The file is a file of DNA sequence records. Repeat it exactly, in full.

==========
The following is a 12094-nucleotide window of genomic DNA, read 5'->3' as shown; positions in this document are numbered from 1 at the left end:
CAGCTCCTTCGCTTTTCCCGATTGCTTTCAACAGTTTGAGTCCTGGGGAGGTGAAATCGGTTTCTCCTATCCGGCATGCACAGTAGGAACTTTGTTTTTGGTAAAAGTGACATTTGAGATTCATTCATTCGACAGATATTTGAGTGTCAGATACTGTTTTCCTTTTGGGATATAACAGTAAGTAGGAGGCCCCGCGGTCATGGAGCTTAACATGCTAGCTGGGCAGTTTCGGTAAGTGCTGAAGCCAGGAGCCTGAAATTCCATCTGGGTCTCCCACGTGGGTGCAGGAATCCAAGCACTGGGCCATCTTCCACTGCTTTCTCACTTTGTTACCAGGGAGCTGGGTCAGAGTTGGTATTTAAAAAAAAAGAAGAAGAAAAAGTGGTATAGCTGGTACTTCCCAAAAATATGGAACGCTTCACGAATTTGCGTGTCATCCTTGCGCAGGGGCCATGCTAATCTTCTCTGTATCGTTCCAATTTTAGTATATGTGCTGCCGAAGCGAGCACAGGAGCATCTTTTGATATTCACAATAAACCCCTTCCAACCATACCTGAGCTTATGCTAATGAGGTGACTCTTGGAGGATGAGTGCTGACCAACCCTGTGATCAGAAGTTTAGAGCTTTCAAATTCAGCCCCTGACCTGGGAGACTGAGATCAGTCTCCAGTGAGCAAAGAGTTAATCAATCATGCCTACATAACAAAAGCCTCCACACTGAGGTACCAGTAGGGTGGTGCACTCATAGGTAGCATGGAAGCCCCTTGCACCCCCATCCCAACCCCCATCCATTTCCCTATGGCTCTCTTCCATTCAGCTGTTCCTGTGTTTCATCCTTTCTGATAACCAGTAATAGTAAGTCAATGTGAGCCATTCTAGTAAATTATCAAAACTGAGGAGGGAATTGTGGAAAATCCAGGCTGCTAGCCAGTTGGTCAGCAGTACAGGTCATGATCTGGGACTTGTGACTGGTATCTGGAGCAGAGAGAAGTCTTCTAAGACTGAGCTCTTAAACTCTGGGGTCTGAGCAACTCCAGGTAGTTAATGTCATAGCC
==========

The following is a 12094-nucleotide window of genomic DNA, read 5'->3' as shown; positions in this document are numbered from 1 at the left end:
CAGCTCCTTCGCTTTTCCCGATTGCTTTCAACAGTTTGAGTCCTGGGGAGGTGAAATCGGTTTCTCCTATCCGGCATGCACAGTAGGAACTTTGTTTTTGGTAAAAGTGACATTTGAGATTCATTCATTCGACAGATATTTGAGTGTCAGATACTGTTTTCCTTTTGGGATATAACAGTAAGTAGGAGGCCCCGCGGTCATGGAGCTTAACATGCTAGCTGGGCAGTTTCGGTAAGTGCTGAAGCCAGGAGCCTGAAATTCCATCTGGGTCTCCCACGTGGGTGCAGGAATCCAAGCACTGGGCCATCTTCCACTGCTTTCTCACTTTGTTACCAGGGAGCTGGGTCAGAGTTGGTATTTAAAAAAAAAGAAGAAGAAAAAGTGGTATAGCTGGTACTTCCCAAAAATATGGAACGCTTCACGAATTTGCGTGTCATCCTTGCGCAGGGGCCATGCTAATCTTCTCTGTATCGTTCCAATTTTAGTATATGTGCTGCCGAAGCGAGCACAGGAGCATCTTTTGATATTCACAATAAACCCCTTCCAACCATACCTGAGCTTATGCTAATGAGGTGACTCTTGGAGGATGAGTGCTGACCAACCCTGTGATCAGAAGTTTAGAGCTTTCAAATTCAGCCCCTGACCTGGGAGACTGAGATCAGTCTCCAGTGAGCAAAGAGTTAATCAATCATGCCTACATAACAAAAGCCTCCACACTGAGGTACCAGTAGGGTGGTGCACTCATAGGTAGCATGGAAGCCCCTTGCACCCCCATCCCAACCCCCATCCATTTCCCTATGGCTCTCTTCCATTCAGCTGTTCCTGTGTTTCATCCTTTCTGATAACCAGTAATAGTAAGTCAATGTGAGCCATTCTAGTAAATTATCAAAACTGAGGAGGGAATTGTGGAAAATCCAGGCTGCTAGCCAGTTGGTCAGCAGTACAGGTCATGATCTGGGACTTGTGACTGGTATCTGGAGCAGAGAGAAGTCTTCTAAGACTGAGCTCTTAAACTCTGGGGTCTGAGCAACTCCAGGTAGTTAATGTCATAGCC